Riding a bike is a simple, fun thing to do. It’s not surprising that those feelings inspire some beautiful art:
If you want to see the staircase of hanging bikes for yourself, get on down to Ridelow on Church Street in the Northern Quarter. Definitely some of the coolest bikes around, if you’re into low-riders.
This second-hand cycle place in Hebden Bridge uses a bike as part of its signage. Cycle:Recycle is more than just second-hand bike bits though: it’s a volunteer-run, not for profit, sustainable project that aims to get more people out of their cars and onto the saddle. By providing second hand bikes, they reduce the number of old bikes going to landfill and share skills with other cyclists.
This beautiful bike was spotted outside the Bay Horse in the Northern Quarter. I snapped it just when I started using Instagram.
Bikes can be used to create art. The Artcrank exhibition took place last year in Manchester’s 2022NQ, featuring bike-made and bike-inspired art. It’s moved around several cities since then, working with local artists to produce a unique show each time. Check them out on Instagram, Facebook and Twitter. You can also check out various artists’ blogs about the Manchester event.
Finally, I’ve actually been used as a subject in a photo project featuring people in Manchester and their bikes. The Northern Comfort Visual project titled “I cycle Mcr 2012” invited anyone to go down with their bike and get snapped. I love this collection of images for the diversity of people and bikes shown, but also the sheer joy that’s evident on everyone’s face. They also did a follow-up exploring the relationship between bikes and fashion.
Do you have any great examples of bike-inspired art? Drop me a line in the comments below.
Are you ambitious enough to ride from Manchester to London?
If you’re up for the 220-mile challenge, Rapha has the event for you. Raising money for charity, Ambitious About Autism, the Rapha cycle challenge will pit two virtual teams of riders against each other in a fully-supported ride between the two cities.
This is way out there for me – I can manage maybe 60 miles in a day, with generous allowances for food (and beer!) – but if you’re an experienced rider who’s ambitious enough to enter at £150, then this could be the challenge for you.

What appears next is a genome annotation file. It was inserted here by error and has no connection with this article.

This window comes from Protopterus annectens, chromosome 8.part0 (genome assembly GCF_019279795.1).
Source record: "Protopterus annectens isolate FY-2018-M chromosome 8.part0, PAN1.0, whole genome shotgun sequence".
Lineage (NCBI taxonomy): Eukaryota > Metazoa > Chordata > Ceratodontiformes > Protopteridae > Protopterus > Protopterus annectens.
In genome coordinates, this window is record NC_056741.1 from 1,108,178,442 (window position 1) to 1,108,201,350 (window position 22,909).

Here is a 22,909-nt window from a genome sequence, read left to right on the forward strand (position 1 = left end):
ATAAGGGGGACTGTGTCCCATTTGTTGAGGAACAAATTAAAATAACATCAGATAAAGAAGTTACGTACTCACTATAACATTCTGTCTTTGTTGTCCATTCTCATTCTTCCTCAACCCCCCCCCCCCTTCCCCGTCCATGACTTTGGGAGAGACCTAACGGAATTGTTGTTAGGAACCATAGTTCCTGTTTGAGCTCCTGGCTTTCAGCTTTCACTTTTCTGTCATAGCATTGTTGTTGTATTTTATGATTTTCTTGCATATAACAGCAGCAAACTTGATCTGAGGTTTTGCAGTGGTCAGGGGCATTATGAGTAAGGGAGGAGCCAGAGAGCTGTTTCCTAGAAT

One day, I’d like to do this – but I think that’s a way off yet.
It was a surprisingly pleasant day in Manchester again.
I should’ve been out riding in fact: it was the Chorlton Wanderers‘ monthly ride, out to a pub near Bollington, but unfortunately I didn’t make it.
If you also thought that today was a good day to get riding, but maybe didn’t have the confidence to do so, then Transport for Greater Manchester (TfGM) can help. To help get more people get around on bikes, they’re offering free cycle training to everyone who lives and works in Greater Manchester.
There are two levels of training – Learn to Ride and On the Road:
Learn to Ride is designed for people who have never ridden a bike, or maybe not since they were a child. Held in a number of convenient venues, they cover: basic bike safety; how to ride a bicycle and an introduction to using the road. Attendees will be trained in groups of similar ability, so it should be a safe and friendly environment. They even provide bikes and helmets, though you can bring your own.
On the Road is for those who already cycle, maybe socially, but want a bit more experience. The course is designed around you – they’ll deliver it wherever and whenever is convenient for you and provide one-to-one instruction. I’ve actually taken a version of this training, though I arranged for it to be delivered at my workplace, so a small group of us took part.
Although when I did ‘on the road’ training, I’d been cycling for several months (in London to boot!), it was a really useful chance to chat with an experienced cycle instructor. She was more than willing to talk through any specific guidance about cycling ‘in the real world’. She also demonstrated one of the most challenging junctions in the northern quarter – the uphill right turn from Shudehill onto Thomas Street, which is extremely busy and requires you to negotiate tram tracks. That definitely helped build my confidence when using that junction and helped me to avoid making some unobvious mistakes.
There are also two further courses run by TfGM, which I’ve just signed up to: a bike maintenance course, (basic and advanced) and ride leader training. Although I’ve been doing bike maintenance for a few years now (and even converted my fixie) there are still some things I find a pain or just too daunting: gears, for example. The ride leader training will hopefully be useful in the cycling groups that I participate in, who are often looking for more experienced cyclists to lead social rides.
So if you’ve been looking out the window or thinking that this is a good time to get riding, don’t let your lack of confidence stop you. Sign-up to a course now – places are already filling up.